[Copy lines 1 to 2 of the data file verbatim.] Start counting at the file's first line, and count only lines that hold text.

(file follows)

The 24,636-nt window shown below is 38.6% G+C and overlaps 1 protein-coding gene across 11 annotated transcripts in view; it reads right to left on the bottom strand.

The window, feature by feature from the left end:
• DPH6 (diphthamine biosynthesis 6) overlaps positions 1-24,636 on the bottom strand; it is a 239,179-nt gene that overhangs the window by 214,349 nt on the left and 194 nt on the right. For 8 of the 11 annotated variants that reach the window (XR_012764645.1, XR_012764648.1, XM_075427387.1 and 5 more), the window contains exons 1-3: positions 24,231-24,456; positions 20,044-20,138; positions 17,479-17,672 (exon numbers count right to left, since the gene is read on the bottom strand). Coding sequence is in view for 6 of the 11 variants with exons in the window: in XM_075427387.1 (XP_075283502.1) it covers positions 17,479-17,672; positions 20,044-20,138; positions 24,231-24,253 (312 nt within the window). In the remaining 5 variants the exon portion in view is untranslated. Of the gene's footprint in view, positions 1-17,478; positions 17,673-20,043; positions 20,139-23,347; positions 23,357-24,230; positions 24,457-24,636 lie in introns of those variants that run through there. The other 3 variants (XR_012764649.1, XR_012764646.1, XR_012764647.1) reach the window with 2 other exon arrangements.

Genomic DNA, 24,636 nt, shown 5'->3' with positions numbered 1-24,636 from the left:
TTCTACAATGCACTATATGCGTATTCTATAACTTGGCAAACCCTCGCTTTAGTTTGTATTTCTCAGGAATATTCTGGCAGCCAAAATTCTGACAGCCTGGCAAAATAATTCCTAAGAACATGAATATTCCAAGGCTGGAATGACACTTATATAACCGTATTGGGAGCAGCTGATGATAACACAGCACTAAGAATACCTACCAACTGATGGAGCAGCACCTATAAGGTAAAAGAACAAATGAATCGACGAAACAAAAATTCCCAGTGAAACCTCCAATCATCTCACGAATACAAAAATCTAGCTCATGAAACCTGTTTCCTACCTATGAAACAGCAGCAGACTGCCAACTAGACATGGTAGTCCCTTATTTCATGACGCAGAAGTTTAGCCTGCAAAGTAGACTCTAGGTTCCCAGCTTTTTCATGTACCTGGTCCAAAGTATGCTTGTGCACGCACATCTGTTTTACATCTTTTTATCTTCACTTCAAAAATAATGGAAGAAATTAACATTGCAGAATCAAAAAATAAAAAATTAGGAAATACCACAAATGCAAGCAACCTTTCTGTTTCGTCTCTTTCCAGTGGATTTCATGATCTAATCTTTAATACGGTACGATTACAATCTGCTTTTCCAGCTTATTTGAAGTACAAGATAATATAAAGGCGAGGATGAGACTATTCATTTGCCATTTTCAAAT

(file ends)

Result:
The 24,636-nt window shown below is 38.6% G+C and overlaps 1 protein-coding gene across 11 annotated transcripts in view; it reads right to left on the bottom strand.

The window, feature by feature from the left end: